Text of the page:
Lakers general manager Mitch Kupchak said Howard informed the organization that he would not return to Los Angeles. "Naturally we're disappointed," Kupchak said in a statement on the team's website. "However, we will now move forward in a different direction with the future of the franchise and, as always, will do our best to build the best team possible, one our great Lakers fans will be proud to support. To Dwight, we thank him for his time and consideration, and for his efforts with us last season. We wish him the best of luck on the remainder of his NBA career." Earlier, a source told ESPN The Magazine's Chris Broussard that Howard had contacted the Lakers, telling them he was 50-50 on his decision to sign with either them or the Rockets. That call came hours after a person from his camp informed the team that he would not re-sign with Los Angeles, according to the source. "He changed his mind," the source said. "Hey, he's Dwight. What can you say." Sources said Howard had a possible change of heart because of the extra $30 million he would be leaving on the table if he signed with Houston. The Lakers could have given Howard a five-year deal worth $118 million while Houston can offer $88 million over four years. The deal will reportedly include an early termination option in the fourth year, giving Howard the chance to become a free agent again after the 2015-16 season. After thinking about it on the flight, a source told, Howard felt solid about leaving Los Angeles for Houston and called Kupchak to inform him of his decision. Howard said he's happy the process is finished. "I'm relieved," Howard said. "Now I can just really concentrate on what I've been trying to concentrate on all summer, just getting better." Howard ended up spending just one season with the Lakers, averaging 17.1 points and 12.4 rebounds in 76 games. "It was tough," Howard said of leaving Los Angeles. "I enjoyed, for the most part, living here in L.A. I just really think the timing in L.A., it wasn't right for me. Maybe two years ago, or 2-3 years from now, it would have been the right time. But I just think right now the timing was off for me. That's not saying that L.A. is a bad place, but I just think it's all about timing and fit when you're talking about basketball. You can put anybody together on the court and expect them to win, but the pieces have to really fit in order for a team to be successful and it was very, very tough, man. It's probably one of the toughest decisions I've ever had to make in my life." A Lakers source in the team's pitch meeting for Howard last Tuesday said they felt Howard essentially had "made up his mind" before even meeting with them and described him as "emotionless." Another Lakers source said "we felt like we were wasting our time" in the meeting. Howard told an additional source that the main reason he was leaving the Lakers was because he wasn't comfortable playing for coach Mike D'Antoni. Sources told ESPN that D'Antoni said few words to Howard when he met the Lakers earlier this week, which affected the center's decision to leave. "I think that we had our moments, but I think that his style was a little bit different than what I was accustomed to, but I don't want to blame any of that on the coach as the reason why I'm leaving," Howard told on Friday night. A source also said Howard did not want to play 3-4 more years as a sidekick on Kobe Bryant's team, especially in a D'Antoni system that would rely heavily on 39-year-old point guard Steve Nash. Howard, though, refuted talk that he was unwilling to coexist with Bryant. "That was not a factor," he said. "I just felt like everything in Houston was right for me. It's a great opportunity. Me and James Harden together I think can be really, really unbelievable. We get the opportunity to really grow together. I've been a superstar in this league and I feel like me and him together can just really grow and be a dominant force together in the NBA as long as we're healthy. That was really the key to me. It had nothing to do with what Kobe did."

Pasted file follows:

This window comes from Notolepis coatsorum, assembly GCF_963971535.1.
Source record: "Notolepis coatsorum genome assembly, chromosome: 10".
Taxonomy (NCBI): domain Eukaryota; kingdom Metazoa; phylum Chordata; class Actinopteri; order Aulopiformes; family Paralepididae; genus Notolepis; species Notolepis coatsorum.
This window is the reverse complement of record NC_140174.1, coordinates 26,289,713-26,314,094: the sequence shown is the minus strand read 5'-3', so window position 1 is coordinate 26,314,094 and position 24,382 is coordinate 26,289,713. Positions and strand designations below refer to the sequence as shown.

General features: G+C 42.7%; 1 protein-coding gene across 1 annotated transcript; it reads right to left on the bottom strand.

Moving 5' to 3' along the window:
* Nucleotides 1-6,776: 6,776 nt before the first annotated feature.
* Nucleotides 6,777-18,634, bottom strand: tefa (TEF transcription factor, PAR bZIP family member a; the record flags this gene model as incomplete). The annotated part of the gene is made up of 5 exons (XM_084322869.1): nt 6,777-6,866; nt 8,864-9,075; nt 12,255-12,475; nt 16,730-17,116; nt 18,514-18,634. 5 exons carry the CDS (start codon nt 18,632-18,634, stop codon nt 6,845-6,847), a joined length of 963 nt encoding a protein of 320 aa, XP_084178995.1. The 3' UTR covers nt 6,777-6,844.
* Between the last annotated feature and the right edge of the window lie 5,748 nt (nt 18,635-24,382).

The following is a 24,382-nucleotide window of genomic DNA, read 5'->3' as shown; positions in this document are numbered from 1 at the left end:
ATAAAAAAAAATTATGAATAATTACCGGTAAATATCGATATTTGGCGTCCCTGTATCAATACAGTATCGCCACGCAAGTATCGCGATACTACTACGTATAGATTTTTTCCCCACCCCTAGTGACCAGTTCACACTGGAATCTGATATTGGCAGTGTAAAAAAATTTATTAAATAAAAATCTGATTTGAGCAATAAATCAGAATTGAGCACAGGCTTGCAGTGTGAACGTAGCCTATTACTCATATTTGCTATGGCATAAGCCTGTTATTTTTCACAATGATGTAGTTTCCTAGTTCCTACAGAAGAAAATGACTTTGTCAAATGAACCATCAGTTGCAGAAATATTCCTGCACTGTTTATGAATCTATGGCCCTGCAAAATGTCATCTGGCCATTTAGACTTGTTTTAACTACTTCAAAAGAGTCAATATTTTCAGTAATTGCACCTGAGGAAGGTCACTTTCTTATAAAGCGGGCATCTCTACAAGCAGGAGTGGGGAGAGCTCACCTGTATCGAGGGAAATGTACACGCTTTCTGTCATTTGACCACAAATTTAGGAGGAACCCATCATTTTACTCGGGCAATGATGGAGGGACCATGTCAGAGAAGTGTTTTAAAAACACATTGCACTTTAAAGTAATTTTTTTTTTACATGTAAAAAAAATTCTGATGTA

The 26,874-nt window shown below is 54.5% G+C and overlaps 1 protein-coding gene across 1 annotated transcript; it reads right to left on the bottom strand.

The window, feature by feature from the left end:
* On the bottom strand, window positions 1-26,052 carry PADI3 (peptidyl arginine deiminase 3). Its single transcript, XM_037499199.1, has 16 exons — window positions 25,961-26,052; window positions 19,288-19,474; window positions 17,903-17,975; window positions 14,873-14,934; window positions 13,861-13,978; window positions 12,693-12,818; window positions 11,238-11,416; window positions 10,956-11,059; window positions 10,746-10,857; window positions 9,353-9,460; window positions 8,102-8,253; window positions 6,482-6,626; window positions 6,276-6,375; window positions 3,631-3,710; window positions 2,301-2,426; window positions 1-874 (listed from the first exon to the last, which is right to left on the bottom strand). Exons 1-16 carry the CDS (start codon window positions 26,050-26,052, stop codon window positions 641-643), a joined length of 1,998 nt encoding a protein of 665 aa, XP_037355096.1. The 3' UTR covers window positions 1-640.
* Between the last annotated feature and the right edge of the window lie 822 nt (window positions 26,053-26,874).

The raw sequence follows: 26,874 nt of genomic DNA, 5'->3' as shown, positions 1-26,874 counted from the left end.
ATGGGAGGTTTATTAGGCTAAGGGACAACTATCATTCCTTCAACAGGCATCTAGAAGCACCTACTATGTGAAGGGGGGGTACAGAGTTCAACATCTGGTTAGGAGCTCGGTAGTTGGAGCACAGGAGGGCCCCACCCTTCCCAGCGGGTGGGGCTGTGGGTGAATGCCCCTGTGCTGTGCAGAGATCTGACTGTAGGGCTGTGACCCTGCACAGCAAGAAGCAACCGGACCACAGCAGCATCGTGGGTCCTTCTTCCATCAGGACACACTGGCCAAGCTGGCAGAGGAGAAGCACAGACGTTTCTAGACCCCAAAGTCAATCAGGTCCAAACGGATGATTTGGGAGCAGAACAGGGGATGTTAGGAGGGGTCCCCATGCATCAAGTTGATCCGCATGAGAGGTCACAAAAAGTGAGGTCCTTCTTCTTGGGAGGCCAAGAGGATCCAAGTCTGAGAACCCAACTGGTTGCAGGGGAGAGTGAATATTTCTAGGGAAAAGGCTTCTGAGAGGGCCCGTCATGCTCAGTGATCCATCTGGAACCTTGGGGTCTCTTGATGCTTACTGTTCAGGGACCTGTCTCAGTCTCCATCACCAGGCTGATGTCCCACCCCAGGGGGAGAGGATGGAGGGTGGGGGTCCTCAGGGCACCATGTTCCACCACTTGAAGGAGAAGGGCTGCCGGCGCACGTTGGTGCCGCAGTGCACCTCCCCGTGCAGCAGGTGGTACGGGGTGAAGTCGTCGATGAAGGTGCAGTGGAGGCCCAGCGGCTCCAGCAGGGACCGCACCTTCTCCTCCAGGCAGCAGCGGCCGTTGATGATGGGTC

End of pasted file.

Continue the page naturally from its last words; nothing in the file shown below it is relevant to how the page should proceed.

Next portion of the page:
Wimbledon 2013 Final | Novak Djokovic v Andy Murray July 7, 2013